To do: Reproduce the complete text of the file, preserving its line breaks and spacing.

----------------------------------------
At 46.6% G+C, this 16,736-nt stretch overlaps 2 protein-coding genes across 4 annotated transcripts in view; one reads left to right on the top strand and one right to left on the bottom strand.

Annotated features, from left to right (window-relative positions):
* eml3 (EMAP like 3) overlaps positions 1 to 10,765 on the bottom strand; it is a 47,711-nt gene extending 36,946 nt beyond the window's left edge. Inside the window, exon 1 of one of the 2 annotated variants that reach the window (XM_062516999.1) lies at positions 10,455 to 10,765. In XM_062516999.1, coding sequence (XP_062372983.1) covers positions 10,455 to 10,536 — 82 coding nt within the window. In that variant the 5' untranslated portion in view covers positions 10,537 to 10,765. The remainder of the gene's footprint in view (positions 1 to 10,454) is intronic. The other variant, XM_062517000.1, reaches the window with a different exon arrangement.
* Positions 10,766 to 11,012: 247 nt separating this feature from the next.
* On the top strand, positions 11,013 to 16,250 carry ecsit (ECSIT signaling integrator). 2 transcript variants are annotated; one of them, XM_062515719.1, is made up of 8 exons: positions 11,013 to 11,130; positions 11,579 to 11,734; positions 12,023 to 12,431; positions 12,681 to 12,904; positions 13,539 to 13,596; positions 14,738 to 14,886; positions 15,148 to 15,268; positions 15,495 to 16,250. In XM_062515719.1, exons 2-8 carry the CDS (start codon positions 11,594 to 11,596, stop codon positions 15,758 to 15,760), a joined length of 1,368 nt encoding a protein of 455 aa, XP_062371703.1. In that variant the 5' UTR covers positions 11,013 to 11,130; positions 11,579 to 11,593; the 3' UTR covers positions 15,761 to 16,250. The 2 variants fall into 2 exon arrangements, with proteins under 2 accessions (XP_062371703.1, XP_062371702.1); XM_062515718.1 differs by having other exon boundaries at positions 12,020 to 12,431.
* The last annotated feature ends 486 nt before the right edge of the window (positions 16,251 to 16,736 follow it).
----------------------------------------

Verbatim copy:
At 46.6% G+C, this 16,736-nt stretch overlaps 2 protein-coding genes across 4 annotated transcripts in view; one reads left to right on the top strand and one right to left on the bottom strand.

Annotated features, from left to right (window-relative positions):
* eml3 (EMAP like 3) overlaps positions 1 to 10,765 on the bottom strand; it is a 47,711-nt gene extending 36,946 nt beyond the window's left edge. Inside the window, exon 1 of one of the 2 annotated variants that reach the window (XM_062516999.1) lies at positions 10,455 to 10,765. In XM_062516999.1, coding sequence (XP_062372983.1) covers positions 10,455 to 10,536 — 82 coding nt within the window. In that variant the 5' untranslated portion in view covers positions 10,537 to 10,765. The remainder of the gene's footprint in view (positions 1 to 10,454) is intronic. The other variant, XM_062517000.1, reaches the window with a different exon arrangement.
* Positions 10,766 to 11,012: 247 nt separating this feature from the next.
* On the top strand, positions 11,013 to 16,250 carry ecsit (ECSIT signaling integrator). 2 transcript variants are annotated; one of them, XM_062515719.1, is made up of 8 exons: positions 11,013 to 11,130; positions 11,579 to 11,734; positions 12,023 to 12,431; positions 12,681 to 12,904; positions 13,539 to 13,596; positions 14,738 to 14,886; positions 15,148 to 15,268; positions 15,495 to 16,250. In XM_062515719.1, exons 2-8 carry the CDS (start codon positions 11,594 to 11,596, stop codon positions 15,758 to 15,760), a joined length of 1,368 nt encoding a protein of 455 aa, XP_062371703.1. In that variant the 5' UTR covers positions 11,013 to 11,130; positions 11,579 to 11,593; the 3' UTR covers positions 15,761 to 16,250. The 2 variants fall into 2 exon arrangements, with proteins under 2 accessions (XP_062371703.1, XP_062371702.1); XM_062515718.1 differs by having other exon boundaries at positions 12,020 to 12,431.
* The last annotated feature ends 486 nt before the right edge of the window (positions 16,251 to 16,736 follow it).